The architecture of Swedish forests inspires Front Design’s new furniture
After years of research into the wilderness of Swedish forests, the design duo presents a new collection developed with Moroso that replicates natural textures with furniture
Living in Sweden, Sofia Lagerkvist and Anna Lindgren, of design studio Front, have an innate connection to the wilder side of nature. ‘Nature is always around the corner wherever you are in this country,’ the designers observe. ‘We have dramatic dierences between the seasons: summer is completely light and winter is dark, and that makes you conscious of how nature aects you in a very direct way.’
Nature has been a recurring theme for Front, whose pieces often feature sculptural renditions of animals, depictions of natural phenomena and organic forms. But over the past four years, the pair have gone deeper, conducting a scientific exploration of the shapes, structures and textures found in the wild. Building an international network of scientists and researchers, and taking themselves to Swedish forests to photograph and scan the environment, Lagerkvist and Lindgren gained an understanding of the architecture of the forest and its living systems, which has, in turn, informed their most ambitious project to date.
Titled Design by Nature, the project includes furniture, objects and textiles directly informed by the natural phenomena the pair researched. To bring their ideas to life, they found an ideal production partner in Patrizia Moroso, a long-time collaborator and friend. Front’s inaugural series for Moroso, developed in 2008 and titled Moment, included furniture that created optical illusions. It’s a trick they want to repeat. ‘We want to interest the viewer on many different levels, and the illusion triggers the feeling of curiosity, of trying to understand what something really is and what it is made from,’ says Lagerkvist.
With Design by Nature, they take this concept to the next level. The first pieces form a series they call Nature Furniture, functioning like traditionally upholstered seating but looking like rock formations covered in patches of moss. The pair worked with Moroso to recreate natural surfaces on textiles using 3D scanning and photography. Patrizia Moroso then enlisted textile experts such as Kvadrat Febrik and Limonta to develop digitally printed fabrics, as well as jacquards and gobelins that mimic the images captured by Front.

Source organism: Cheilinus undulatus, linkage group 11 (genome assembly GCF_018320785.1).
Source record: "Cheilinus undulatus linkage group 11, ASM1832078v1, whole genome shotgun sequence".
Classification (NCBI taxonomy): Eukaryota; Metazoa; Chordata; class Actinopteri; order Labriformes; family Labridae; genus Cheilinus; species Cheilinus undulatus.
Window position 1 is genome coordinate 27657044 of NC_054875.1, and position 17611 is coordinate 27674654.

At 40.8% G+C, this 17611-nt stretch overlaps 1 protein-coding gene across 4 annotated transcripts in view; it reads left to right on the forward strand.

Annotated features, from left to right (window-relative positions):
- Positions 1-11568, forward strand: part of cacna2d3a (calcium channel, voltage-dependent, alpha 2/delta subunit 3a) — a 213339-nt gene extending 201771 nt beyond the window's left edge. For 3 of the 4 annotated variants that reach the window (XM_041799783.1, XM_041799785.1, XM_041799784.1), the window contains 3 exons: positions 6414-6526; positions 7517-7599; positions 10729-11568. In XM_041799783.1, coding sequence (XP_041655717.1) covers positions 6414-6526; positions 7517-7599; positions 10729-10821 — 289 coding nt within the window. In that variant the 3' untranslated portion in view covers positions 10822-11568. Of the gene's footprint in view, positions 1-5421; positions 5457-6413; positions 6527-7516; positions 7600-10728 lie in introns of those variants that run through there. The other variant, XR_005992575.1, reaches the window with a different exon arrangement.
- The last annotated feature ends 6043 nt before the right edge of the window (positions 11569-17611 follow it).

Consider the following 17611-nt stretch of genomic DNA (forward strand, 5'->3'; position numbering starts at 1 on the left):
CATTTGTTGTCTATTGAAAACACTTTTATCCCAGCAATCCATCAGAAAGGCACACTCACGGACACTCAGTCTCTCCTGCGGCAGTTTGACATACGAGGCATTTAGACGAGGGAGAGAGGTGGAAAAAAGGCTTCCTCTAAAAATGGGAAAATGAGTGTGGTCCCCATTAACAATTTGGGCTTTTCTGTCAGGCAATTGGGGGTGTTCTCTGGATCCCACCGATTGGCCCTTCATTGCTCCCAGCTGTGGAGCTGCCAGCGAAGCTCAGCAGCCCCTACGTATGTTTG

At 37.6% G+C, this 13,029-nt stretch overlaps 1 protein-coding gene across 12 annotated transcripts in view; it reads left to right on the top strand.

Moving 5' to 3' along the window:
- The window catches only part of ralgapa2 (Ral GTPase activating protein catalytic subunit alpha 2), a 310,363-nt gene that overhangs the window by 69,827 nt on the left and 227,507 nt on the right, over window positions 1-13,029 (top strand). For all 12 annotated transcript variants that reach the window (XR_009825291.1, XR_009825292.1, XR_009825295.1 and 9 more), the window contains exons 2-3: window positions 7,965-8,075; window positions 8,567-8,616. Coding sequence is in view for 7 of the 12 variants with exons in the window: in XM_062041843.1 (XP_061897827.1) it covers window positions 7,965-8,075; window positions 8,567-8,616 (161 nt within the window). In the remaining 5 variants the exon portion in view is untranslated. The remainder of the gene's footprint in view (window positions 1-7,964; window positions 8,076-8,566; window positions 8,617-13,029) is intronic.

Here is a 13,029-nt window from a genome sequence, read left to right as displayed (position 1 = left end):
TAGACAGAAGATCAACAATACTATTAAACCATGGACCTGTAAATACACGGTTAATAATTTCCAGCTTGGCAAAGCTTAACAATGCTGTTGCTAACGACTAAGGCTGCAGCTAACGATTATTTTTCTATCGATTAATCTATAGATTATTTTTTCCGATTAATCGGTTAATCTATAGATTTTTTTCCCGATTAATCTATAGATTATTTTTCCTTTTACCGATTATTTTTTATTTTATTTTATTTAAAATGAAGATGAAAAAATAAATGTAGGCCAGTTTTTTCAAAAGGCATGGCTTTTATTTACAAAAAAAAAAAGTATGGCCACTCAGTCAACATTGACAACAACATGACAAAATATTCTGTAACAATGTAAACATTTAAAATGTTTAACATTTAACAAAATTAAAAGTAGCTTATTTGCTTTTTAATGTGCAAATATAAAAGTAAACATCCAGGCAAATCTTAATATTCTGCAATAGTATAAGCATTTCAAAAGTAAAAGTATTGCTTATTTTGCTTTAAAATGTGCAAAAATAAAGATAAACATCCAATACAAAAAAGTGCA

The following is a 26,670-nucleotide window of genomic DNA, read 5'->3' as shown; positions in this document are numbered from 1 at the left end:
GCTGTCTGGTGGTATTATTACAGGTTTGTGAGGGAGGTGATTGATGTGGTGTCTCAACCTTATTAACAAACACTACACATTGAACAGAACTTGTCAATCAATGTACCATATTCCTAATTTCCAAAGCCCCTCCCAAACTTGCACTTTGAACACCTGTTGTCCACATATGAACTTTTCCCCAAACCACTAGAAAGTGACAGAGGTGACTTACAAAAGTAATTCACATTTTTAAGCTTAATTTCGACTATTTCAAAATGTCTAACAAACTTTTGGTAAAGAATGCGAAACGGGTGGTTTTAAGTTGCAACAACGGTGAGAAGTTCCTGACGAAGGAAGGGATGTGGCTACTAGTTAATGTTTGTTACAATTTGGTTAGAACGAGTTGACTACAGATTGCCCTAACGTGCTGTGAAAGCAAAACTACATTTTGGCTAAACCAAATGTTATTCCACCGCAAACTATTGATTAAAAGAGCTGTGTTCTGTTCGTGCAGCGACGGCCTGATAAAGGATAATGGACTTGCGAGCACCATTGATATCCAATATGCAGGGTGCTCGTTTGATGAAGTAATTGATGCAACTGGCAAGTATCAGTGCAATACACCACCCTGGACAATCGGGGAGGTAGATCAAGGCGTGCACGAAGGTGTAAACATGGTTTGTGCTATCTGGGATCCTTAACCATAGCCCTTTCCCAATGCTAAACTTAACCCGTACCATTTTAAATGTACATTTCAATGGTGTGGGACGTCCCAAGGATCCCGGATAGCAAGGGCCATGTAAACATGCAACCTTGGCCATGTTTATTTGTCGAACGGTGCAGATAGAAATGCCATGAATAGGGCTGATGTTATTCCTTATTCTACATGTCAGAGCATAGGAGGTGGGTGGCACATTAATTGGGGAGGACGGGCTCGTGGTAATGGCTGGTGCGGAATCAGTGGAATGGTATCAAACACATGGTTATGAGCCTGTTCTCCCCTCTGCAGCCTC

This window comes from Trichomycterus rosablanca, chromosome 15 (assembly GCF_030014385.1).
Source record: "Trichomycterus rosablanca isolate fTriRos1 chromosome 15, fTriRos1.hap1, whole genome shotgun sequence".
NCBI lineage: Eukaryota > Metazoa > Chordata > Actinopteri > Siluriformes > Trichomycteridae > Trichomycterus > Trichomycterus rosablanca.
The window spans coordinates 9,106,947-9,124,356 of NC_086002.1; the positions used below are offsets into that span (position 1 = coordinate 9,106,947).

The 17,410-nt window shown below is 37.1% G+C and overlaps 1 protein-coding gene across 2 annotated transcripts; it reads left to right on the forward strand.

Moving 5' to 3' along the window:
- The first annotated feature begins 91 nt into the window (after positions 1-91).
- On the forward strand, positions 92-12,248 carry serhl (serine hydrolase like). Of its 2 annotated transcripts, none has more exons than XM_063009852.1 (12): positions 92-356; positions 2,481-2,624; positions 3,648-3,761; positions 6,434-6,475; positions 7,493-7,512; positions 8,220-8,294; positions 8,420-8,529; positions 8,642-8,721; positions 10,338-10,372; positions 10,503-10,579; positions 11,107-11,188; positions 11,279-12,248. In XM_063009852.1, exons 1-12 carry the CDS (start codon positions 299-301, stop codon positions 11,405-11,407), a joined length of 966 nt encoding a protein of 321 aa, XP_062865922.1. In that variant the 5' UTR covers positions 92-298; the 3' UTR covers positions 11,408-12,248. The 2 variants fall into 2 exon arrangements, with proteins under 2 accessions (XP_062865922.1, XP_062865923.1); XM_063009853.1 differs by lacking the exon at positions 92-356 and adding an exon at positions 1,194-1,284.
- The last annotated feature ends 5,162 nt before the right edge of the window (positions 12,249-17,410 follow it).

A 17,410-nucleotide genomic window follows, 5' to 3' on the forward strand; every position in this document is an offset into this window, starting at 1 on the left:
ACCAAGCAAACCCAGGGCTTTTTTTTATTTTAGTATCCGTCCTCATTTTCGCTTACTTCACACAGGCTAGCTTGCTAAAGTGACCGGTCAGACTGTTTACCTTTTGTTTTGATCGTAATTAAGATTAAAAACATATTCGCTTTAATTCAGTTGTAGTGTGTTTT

Postcard-beautiful nature is not the most fascinating. We love the cold, rainy, raw and ugly nature
The concept was inspired by studies that demonstrate how spending time in nature has positive effects on general wellbeing, memory and creativity. ‘This idea made us wonder whether it could be possible to bring fragments of wilderness, of the natural world, directly into domestic settings. We wanted to create the feeling that someone had lifted a whole glade from a forest with a gigantic shovel and moved it to a home. The pieces try to recreate the feeling of sitting out in a forest on the mossy ground, on a cliff by a lake, or of sinking into a snowdrift,’ the designers say.
The second part of the collection is focused on animals’ own creations. Lagerkvist and Lindgren spent several summer months over the past four years exploring bears’ burrows, tree trunks cut by beavers, textures created by woodpeckers and insects, tunnels dug by rabbits and the nests of wasps and mole crickets. They scanned wolves’ and owls’ tracks on the snow, looked at single-cell amoebas, and fossilised faeces from around 200 million years ago. The designers also looked at a forest’s timeline, observing the chronology of animals taking over its spaces after a fire.
Their images, scans and illustrations show a very raw and clinical interpretation of the forest, not an idealised version. ‘Postcard-beautiful nature is not the most fascinating. We love the cold, rainy, raw and ugly nature,’ they observe. The objects that they studied were then domesticated – 3D printed and reproduced in porcelain, wood and recycled glass, and rescaled to work as side tables, vases and lighting objects.
The designers’ point of view on the natural world was a denite pull for Patrizia Moroso, who became an integral part of the creative process. ‘I was familiar with this topic of nature as a creator of shapes and structures,’ says Moroso. ‘It’s not by chance that this project is called Design by Nature. It’s not an old-style, romantic concept, it’s a new scientific and technological approach, as it reproduces the organicity of a natural object with contemporary tools. Front’s work as designers is to research and nd interesting phenomena, to leave them untouched, to analyse them and to faithfully reproduce them – I think this is genius.’
The research element of the project has perhaps been the most energising. ‘It’s been inspiring to see how designers can become connectors,’ observes Lagerkvist. The pieces currently in the works, from the seating to the objects designed by animals and repurposed by Front, will be presented in an immersive installation in 2021. Lagerkvist and Lindgren suest that a process of research and exploration will continue to inform their work. ‘We have always loved to create projects that take a strand of research that then starts to unravel and grow in unexpected ways,’ they say.
Patrizia Moroso sums up the collection as a combination of simple forms and complex textures and surfaces that together can recreate the complexity of nature in the eye of the viewer. ‘It’s an interplay between design and nature that is very important in these times,’ she says. ‘We have so much to learn from nature.’ §